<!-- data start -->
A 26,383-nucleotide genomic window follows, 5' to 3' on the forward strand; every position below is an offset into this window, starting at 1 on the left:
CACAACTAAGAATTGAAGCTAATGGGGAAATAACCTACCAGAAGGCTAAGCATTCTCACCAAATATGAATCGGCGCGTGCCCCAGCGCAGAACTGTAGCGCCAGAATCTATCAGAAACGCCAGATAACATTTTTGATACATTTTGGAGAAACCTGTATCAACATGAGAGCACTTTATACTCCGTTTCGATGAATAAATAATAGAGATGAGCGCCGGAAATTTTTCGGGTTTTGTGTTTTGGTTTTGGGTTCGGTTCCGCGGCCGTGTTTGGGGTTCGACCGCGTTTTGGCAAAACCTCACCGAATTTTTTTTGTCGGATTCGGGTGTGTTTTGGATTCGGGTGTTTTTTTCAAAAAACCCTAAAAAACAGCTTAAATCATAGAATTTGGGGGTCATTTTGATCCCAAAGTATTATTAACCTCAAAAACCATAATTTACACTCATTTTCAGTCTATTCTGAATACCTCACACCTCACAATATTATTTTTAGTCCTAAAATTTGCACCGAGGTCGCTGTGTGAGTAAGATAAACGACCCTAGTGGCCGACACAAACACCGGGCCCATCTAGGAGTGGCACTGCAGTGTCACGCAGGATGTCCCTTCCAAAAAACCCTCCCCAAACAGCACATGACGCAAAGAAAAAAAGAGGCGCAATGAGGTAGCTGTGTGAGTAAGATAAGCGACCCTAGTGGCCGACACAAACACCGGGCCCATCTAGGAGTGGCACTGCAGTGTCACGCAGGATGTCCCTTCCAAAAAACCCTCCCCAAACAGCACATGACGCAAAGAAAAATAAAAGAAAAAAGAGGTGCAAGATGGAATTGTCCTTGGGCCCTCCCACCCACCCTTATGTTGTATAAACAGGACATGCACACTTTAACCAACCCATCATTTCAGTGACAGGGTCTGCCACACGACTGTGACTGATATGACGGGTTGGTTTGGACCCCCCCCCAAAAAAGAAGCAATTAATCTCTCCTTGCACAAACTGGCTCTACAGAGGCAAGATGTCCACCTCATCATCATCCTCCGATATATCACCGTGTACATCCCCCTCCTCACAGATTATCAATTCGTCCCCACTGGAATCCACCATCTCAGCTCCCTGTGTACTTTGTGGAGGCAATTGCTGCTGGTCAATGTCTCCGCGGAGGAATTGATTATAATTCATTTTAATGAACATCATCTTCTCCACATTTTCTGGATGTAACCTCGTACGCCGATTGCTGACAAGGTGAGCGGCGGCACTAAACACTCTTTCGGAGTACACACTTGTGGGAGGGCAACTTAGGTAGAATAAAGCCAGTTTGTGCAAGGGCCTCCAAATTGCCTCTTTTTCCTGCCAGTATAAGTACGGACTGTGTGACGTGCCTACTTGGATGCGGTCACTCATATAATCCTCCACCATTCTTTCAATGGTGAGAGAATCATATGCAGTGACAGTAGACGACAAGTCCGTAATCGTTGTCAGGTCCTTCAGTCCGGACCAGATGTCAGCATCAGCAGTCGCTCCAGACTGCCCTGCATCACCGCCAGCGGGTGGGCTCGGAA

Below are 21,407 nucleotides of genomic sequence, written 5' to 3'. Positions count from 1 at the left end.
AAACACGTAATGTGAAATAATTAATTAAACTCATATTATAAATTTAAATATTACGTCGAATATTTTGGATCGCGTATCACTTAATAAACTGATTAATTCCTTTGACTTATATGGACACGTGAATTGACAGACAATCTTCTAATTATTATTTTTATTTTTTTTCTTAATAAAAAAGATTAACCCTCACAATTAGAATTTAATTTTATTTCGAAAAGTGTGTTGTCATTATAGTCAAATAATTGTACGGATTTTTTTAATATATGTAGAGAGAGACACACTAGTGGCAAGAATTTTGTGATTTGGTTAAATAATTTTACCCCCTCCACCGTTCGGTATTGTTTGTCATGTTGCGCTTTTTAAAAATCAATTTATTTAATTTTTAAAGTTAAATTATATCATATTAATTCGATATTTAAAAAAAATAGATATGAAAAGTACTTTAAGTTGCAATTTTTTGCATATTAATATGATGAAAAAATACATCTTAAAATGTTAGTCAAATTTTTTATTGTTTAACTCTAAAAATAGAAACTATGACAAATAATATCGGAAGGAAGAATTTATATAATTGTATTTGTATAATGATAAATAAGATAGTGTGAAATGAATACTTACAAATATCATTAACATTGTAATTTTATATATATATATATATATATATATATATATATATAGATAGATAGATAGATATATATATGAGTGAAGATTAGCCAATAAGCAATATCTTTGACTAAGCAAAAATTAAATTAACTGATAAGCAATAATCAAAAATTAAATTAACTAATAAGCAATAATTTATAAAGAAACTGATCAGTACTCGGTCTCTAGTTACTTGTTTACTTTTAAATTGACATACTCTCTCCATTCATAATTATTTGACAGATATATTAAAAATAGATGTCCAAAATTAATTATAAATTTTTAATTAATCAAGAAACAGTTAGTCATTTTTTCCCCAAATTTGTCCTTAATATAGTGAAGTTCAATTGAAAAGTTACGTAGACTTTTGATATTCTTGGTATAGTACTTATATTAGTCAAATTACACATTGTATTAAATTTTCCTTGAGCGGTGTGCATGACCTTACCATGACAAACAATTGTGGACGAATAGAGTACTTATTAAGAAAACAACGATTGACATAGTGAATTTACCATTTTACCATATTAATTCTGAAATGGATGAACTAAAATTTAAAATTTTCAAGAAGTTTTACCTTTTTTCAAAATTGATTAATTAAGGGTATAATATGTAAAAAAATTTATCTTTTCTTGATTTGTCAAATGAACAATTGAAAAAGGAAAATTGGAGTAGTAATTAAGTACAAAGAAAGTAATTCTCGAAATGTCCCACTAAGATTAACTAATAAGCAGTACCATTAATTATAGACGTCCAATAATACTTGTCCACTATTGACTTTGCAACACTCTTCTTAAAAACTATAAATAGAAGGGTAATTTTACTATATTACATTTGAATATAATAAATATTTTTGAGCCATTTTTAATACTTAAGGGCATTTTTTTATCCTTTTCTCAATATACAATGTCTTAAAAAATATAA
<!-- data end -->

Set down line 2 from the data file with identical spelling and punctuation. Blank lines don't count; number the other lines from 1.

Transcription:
CACAACTAAGAATTGAAGCTAATGGGGAAATAACCTACCAGAAGGCTAAGCATTCTCACCAAATATGAATCGGCGCGTGCCCCAGCGCAGAACTGTAGCGCCAGAATCTATCAGAAACGCCAGATAACATTTTTGATACATTTTGGAGAAACCTGTATCAACATGAGAGCACTTTATACTCCGTTTCGATGAATAAATAATAGAGATGAGCGCCGGAAATTTTTCGGGTTTTGTGTTTTGGTTTTGGGTTCGGTTCCGCGGCCGTGTTTGGGGTTCGACCGCGTTTTGGCAAAACCTCACCGAATTTTTTTTGTCGGATTCGGGTGTGTTTTGGATTCGGGTGTTTTTTTCAAAAAACCCTAAAAAACAGCTTAAATCATAGAATTTGGGGGTCATTTTGATCCCAAAGTATTATTAACCTCAAAAACCATAATTTACACTCATTTTCAGTCTATTCTGAATACCTCACACCTCACAATATTATTTTTAGTCCTAAAATTTGCACCGAGGTCGCTGTGTGAGTAAGATAAACGACCCTAGTGGCCGACACAAACACCGGGCCCATCTAGGAGTGGCACTGCAGTGTCACGCAGGATGTCCCTTCCAAAAAACCCTCCCCAAACAGCACATGACGCAAAGAAAAAAAGAGGCGCAATGAGGTAGCTGTGTGAGTAAGATAAGCGACCCTAGTGGCCGACACAAACACCGGGCCCATCTAGGAGTGGCACTGCAGTGTCACGCAGGATGTCCCTTCCAAAAAACCCTCCCCAAACAGCACATGACGCAAAGAAAAATAAAAGAAAAAAGAGGTGCAAGATGGAATTGTCCTTGGGCCCTCCCACCCACCCTTATGTTGTATAAACAGGACATGCACACTTTAACCAACCCATCATTTCAGTGACAGGGTCTGCCACACGACTGTGACTGATATGACGGGTTGGTTTGGACCCCCCCCCAAAAAAGAAGCAATTAATCTCTCCTTGCACAAACTGGCTCTACAGAGGCAAGATGTCCACCTCATCATCATCCTCCGATATATCACCGTGTACATCCCCCTCCTCACAGATTATCAATTCGTCCCCACTGGAATCCACCATCTCAGCTCCCTGTGTACTTTGTGGAGGCAATTGCTGCTGGTCAATGTCTCCGCGGAGGAATTGATTATAATTCATTTTAATGAACATCATCTTCTCCACATTTTCTGGATGTAACCTCGTACGCCGATTGCTGACAAGGTGAGCGGCGGCACTAAACACTCTTTCGGAGTACACACTTGTGGGAGGGCAACTTAGGTAGAATAAAGCCAGTTTGTGCAAGGGCCTCCAAATTGCCTCTTTTTCCTGCCAGTATAAGTACGGACTGTGTGACGTGCCTACTTGGATGCGGTCACTCATATAATCCTCCACCATTCTTTCAATGGTGAGAGAATCATATGCAGTGACAGTAGACGACAAGTCCGTAATCGTTGTCAGGTCCTTCAGTCCGGACCAGATGTCAGCATCAGCAGTCGCTCCAGACTGCCCTGCATCACCGCCAGCGGGTGGGCTCGGAA